Sunday, October 09, 2016

Washington Capitals 2016-2017 Previews -- Defensemen: Nate Schmidt

Nate Schmidt

“Enthusiasm is the mother of effort, and without it nothing great was ever achieved.”
-- Ralph Waldo Emerson

If you can find a picture of Washington Capitals defenseman Nate Schmidt in which he is not grinning, keep it.  They are rare and might be worth something someday.  You could go back, perhaps to the dawn of franchise history, and not find a Capital who included a smile on all but permanent display.  You almost can hear him utter the famous Ernie Banks quote about his love and enthusiasm for the game… “It’s a beautiful day for a game, let’s play two.”

It even goes back to when he was a sophomore at St. Cloud Cathedral High School in Minnesota, an outfielder/pitcher whose favorite TV show was “Family Guy (according to the Caps media guide, it still is).”

And why shouldn’t he be happy?  He was not drafted by an NHL team, but he played three seasons in his home state for one of the storied programs in NCAA hockey at the University of Minnesota.  He signed a free agent contract with the Washington Capitals, and split time between the Caps and the AHL Hershey Bears for two seasons before sticking full-time with the Caps last season.  In 2015-2016, Schmidt set a personal best in games played (72), tied a career-high in goals (two), tripled his career assist total (14; he had seven going into the season), and more than doubled his career point total (16; he had ten when the season started.

It was also a case of the more ice time Schmidt got in 2015-2016, the better the Caps did.   Washington was 18-3-3 in games where Schmidt skated more than 20 minutes, 31-15-4 in games in which he skated less than 20 minutes.  That might be an effect of the Caps leading in games and having more of a luxury to give a third pair defenseman like Schmidt more ice time than they would if they were trying to come from behind, but neither Schmidt nor the Caps suffered with more ice time.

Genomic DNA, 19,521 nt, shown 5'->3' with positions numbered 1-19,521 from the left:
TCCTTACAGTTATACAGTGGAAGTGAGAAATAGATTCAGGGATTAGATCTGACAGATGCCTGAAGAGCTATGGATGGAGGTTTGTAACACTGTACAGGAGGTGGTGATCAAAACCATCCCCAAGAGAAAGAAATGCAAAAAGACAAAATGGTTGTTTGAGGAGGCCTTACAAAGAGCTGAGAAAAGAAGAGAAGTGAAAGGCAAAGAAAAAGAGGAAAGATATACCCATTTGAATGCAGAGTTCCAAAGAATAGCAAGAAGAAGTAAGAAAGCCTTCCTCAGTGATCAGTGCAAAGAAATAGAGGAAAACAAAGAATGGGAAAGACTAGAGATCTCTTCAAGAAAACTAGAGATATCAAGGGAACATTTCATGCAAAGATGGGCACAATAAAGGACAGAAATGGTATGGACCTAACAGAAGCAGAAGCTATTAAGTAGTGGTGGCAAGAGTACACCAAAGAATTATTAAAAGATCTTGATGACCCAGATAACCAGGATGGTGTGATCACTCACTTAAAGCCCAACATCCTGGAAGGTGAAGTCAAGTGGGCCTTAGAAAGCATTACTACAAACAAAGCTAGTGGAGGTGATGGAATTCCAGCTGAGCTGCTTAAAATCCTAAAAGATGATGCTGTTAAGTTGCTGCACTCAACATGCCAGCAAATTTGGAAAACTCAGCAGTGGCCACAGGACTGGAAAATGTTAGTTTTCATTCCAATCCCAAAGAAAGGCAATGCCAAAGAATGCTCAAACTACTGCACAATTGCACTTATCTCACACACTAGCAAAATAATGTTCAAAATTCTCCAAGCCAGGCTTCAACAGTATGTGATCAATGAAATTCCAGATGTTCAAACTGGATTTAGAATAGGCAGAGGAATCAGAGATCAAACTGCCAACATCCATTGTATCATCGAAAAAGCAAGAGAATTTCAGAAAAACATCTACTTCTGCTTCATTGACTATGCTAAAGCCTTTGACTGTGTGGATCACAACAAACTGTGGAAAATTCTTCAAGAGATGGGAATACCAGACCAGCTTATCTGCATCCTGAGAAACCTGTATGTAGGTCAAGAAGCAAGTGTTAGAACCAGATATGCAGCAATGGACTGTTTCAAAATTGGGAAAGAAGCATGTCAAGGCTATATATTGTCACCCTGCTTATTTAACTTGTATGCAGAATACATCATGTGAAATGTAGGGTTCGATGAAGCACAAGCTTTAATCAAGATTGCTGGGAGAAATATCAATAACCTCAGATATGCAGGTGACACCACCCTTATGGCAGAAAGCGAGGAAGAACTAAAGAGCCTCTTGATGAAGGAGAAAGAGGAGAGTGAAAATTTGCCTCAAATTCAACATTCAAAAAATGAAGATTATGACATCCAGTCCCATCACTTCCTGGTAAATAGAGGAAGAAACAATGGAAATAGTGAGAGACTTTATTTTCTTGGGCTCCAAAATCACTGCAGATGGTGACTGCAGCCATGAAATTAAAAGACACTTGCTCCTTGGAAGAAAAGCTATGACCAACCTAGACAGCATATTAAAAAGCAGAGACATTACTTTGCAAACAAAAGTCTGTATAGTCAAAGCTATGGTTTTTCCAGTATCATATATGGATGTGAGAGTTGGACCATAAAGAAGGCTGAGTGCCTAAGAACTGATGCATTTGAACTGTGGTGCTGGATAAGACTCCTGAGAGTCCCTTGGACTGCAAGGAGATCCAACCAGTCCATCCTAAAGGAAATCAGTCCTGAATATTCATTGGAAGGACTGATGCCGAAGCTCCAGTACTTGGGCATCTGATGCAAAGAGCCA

Fearless’ Take…

Schmidt has not been a dominant possession player, but he has been a consistent one.  In each of his three seasons with the Caps, he finished the year over 50 percent Corsi-for at 5-on-5.  He was at 50.60 percent in 2015-2016, fourth among Caps defensemen with at least 100 5-on-5 minutes (numbers from  And that smile isn’t plastered on his face all the time.  Schmidt logged the first two fighting majors of his career in 2015-2016, one against Tampa Bay’s J.T. Brown on December 12th, the other against Arizona’s Max Domi on April 2nd.  They were the first fights for Schmidt since his USHL days in 2009-2010.  He had only six penalty minutes all season outside of those fights, and he had only two penalty minutes at home all season, and that was a delay-of-game penalty against Montreal the day after Christmas.  Small wonder he got a third-place vote in the Lady Byng voting for most gentlemanly player, even with the two fights.

Cheerless’ Take…

Another case of, “yeah, and what did you do during the playoffs?”  Ten games, one point (an assist), minus-3, no shots on goal in six of the ten games in which he did play, just nine minutes of ice time in Game 5 against Pittsburgh in the second round, and he was benched for the Caps’ next game –their last of the season – the overtime loss to Pittsburgh in Game 6.  It was an extension of the tail end of his regular season in which he was 0-5-5, minus-1 in his last 35 games.  That’s 0-6-6, minus-5 in the last 45 games in which he played last season.

The Big Question… Is Nate Schmidt now a permanent fixture on the Caps’ blue line?